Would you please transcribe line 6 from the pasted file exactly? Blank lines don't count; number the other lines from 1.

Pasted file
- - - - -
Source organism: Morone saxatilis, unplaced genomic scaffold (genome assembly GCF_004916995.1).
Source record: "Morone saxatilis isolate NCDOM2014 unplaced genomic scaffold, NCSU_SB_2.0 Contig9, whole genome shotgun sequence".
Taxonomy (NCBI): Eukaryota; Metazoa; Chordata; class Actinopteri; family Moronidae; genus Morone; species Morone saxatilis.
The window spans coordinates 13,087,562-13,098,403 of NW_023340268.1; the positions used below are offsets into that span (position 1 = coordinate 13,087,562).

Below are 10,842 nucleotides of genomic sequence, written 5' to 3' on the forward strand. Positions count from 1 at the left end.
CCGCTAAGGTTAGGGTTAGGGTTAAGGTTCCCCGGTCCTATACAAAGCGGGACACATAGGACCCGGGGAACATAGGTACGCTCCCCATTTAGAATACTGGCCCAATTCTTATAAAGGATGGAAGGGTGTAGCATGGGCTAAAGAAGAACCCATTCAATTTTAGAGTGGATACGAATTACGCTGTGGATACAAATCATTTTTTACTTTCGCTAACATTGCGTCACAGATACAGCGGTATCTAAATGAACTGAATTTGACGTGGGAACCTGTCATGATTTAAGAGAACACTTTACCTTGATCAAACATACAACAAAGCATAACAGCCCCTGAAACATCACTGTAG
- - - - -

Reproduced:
CCGCTAAGGTTAGGGTTAGGGTTAAGGTTCCCCGGTCCTATACAAAGCGGGACACATAGGACCCGGGGAACATAGGTACGCTCCCCATTTAGAATACTGGCCCAATTCTTATAAAGGATGGAAGGGTGTAGCATGGGCTAAAGAAGAACCCATTCAATTTTAGAGTGGATACGAATTACGCTGTGGATACAAATCATTTTTTACTTTCGCTAACATTGCGTCACAGATACAGCGGTATCTAAATGAACTGAATTTGACGTGGGAACCTGTCATGATTTAAGAGAACACTTTACCTTGATCAAACATACAACAAAGCATAACAGCCCCTGAAACATCACTGTAG